I sent messages to my sisters-in-law T and P. T hadn’t seen him. P didn’t answer. A little while later, T called to say that a muchacho (young man) had just been to see her to tell her that my husband was in the jail in Uriangato, the neighboring town. I didn’t even know Uriangato had a jail. T didn’t know where the jail was, nor had transportation to go and get him out. B, who is currently living with his sister T, knew where the jail was and had transportation but wasn’t interested in doing anything about getting his brother out of jail. My son and I went up the hill when the rain let up to see what my father-in-law had to say. He’s always full of good advice. He didn’t know where the jail was either, but his son C, who was visiting, did. I couldn’t follow his directions, but understood it was just minutes from where P had moved to recently. So I called P. From the noise in the background, it seemed like she was at the hospital. She sent her brother M and her sister L on the moto to check the jail and called me back. Yes, my husband was there (which I already knew) and that the fine was 200 pesos, which nobody was willing to pay. In any case, he could only be held 24 hours and as he had already been there more than half, he’d be released soon. I had the money to get him out, but I still had no idea where the jail was and no one was willing to take me.

About an hour later, my husband himself called me. He said that he had just been released from jail and was walking home. I told him to take a taxi home. He said he didn’t have any money. I told him that I would pay the taxi when it arrived. So 30 minutes later, he was home. The taxi ride was $70 pesos.

Here’s what happened. My husband got off work at about 11 pm. Myrtle’s tire was low again, so he started towards the gas station a few blocks away to put air in it. The car stopped. The battery was dead again. It wouldn’t start, so he tried pushing it. As he was doing that, a police car came up and asked what he was doing. They checked the car out, saw the truck battery in the back seat, arrested him and had the car towed to the police station. Apparently, someone had reported a truck battery stolen or so they said. Sounds like the time my husband was arrested when getting a load of water because someone reported a stereo stolen in Ojo de Aqua en Media (See Christmas in Mexico–La Aguinaldo)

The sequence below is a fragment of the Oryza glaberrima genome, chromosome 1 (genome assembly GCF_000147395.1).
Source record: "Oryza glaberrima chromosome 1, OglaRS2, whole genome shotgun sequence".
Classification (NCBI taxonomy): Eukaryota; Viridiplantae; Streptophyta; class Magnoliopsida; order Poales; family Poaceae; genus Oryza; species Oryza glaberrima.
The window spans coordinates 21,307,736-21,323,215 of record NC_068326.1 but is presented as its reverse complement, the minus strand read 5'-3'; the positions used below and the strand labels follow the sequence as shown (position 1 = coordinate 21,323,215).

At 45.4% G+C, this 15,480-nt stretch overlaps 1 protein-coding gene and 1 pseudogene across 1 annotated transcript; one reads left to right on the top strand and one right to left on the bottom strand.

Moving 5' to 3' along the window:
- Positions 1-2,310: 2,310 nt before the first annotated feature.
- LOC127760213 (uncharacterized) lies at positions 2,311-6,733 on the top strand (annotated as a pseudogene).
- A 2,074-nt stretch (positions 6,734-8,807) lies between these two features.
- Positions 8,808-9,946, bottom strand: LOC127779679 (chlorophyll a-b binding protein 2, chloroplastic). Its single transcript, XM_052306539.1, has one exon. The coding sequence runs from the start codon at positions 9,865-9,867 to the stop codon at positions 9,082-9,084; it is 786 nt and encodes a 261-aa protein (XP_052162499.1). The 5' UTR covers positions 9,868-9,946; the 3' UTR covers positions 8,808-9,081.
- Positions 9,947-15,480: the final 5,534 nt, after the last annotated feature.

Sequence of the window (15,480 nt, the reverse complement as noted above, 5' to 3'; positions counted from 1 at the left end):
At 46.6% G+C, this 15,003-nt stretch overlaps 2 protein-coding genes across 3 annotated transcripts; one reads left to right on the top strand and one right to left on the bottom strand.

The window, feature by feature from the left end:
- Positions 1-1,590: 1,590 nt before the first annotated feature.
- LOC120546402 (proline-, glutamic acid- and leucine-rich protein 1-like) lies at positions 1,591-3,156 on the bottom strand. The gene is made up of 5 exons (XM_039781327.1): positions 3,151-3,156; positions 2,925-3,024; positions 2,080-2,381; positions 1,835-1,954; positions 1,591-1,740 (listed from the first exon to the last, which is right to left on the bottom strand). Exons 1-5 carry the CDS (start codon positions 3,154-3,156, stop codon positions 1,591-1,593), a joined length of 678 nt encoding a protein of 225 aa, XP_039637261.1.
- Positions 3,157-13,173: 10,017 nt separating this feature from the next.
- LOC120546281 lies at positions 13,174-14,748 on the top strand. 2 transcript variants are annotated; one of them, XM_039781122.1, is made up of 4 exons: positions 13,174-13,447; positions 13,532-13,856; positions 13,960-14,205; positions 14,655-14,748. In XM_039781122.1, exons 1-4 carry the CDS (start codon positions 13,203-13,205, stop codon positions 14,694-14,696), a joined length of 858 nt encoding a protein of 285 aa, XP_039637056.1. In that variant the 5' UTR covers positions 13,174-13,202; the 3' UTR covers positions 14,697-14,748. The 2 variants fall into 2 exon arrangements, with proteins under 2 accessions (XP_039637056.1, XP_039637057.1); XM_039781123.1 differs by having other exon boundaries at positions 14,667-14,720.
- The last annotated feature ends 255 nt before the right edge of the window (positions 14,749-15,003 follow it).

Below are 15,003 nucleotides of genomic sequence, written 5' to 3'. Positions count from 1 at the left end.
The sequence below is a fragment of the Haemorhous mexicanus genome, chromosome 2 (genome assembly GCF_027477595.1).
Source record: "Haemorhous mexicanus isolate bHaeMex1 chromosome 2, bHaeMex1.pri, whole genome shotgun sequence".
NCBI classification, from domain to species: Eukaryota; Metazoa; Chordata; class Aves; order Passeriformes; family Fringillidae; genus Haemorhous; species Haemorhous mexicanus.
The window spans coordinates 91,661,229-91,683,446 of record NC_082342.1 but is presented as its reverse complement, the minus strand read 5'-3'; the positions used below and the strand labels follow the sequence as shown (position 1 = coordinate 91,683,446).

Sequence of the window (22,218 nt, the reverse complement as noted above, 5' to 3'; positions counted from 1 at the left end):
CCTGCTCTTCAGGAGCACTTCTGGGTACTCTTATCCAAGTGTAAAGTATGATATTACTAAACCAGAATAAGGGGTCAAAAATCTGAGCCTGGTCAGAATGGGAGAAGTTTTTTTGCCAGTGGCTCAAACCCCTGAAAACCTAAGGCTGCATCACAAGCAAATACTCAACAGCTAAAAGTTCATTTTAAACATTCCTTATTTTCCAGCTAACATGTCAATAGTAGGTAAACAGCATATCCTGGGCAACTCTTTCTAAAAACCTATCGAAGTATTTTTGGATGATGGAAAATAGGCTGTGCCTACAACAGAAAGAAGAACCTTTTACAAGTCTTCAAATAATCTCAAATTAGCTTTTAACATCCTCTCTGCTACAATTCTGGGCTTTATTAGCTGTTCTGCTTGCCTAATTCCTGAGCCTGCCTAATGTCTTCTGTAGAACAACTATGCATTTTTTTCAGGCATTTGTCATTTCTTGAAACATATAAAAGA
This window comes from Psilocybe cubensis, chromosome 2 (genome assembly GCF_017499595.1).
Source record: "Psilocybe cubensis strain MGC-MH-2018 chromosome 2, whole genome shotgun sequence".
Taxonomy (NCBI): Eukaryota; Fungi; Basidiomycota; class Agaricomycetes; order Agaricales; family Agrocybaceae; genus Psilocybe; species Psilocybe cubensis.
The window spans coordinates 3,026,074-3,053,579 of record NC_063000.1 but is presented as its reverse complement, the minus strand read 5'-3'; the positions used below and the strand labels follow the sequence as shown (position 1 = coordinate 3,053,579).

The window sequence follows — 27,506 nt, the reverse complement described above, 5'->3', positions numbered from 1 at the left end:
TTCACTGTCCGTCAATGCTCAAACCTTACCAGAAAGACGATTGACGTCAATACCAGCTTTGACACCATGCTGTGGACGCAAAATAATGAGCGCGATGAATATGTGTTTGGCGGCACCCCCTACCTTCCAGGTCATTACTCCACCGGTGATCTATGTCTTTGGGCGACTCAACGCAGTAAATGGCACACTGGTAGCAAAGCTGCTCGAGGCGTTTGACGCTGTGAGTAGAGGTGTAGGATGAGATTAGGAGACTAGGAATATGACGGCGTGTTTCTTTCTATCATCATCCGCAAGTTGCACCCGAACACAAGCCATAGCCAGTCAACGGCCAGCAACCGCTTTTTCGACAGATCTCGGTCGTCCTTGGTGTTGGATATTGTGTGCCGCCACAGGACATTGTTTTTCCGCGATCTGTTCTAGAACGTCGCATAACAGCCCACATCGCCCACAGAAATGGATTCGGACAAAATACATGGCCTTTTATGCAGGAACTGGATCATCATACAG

While waiting for the judge to hear his case, he was put in the holding cell with 4 other hardened criminals. Three of the four were from Cuitzeo and had been arrested for changing their clothes. Yep, you read that right. Most of the manual labor workforce and domestic servants in Moroleon are from Cuitzeo, a small town just across the Michoacan border. They have the curious custom of changing clothes. They take the bus to Moroleon, walk to their job sites from the bus terminal, change their regular clothes to work clothes, work their shift and at the conclusion of their shift, change back into their regular clothes to take the bus back to Cuitzeo. That’s what these three men had been doing. It seems the walls of their job site weren’t finished yet, so their changing could be seen from the street. They were seen, arrested, and charged them with indecent exposure.

The fourth deliquent was the young man who runs the papeleria (stationary store). He had been arrested because his music was too loud. You know those paper store types, always causing a ruckus. Once he paid bail, he stopped by T’s house to let her know where my husband was.

Meanwhile, one of the three from Cuitzeo paid my husband’s bail of $341 pesos, a bit more than the 200 quoted to M and L. He told my husband to pay it forward. When he went for the return of his personal items, the $400 pesos formerly in my husband’s wallet was no where to be found. So the judge gave him 10 pesos to take the bus back to Moroleon. Unfortunately, by now, it was late Sunday afternoon and the buses weren’t running anymore. Thus the $70 pesos taxi ride.

On Monday morning, my husband took the car title and my identification, because Myrtle is registered in my name, back to the police station to get the car. In order to regain possession of the car, he had to pay the police grua (towtruck). That bill was $850 pesos. He borrowed a battery from el plomero neighbor and brought Myrtle home. Since the money was gone, there is the very real concern about his debit card. On Tuesday, he went to the bank to see what could be done since his card number has been stolen once already. That time we did not have to pay for the resulting mystery shopping spree because we had informed the bank and changed the card prior to the date the charges were made. So far, no strange charges have been credited to our account.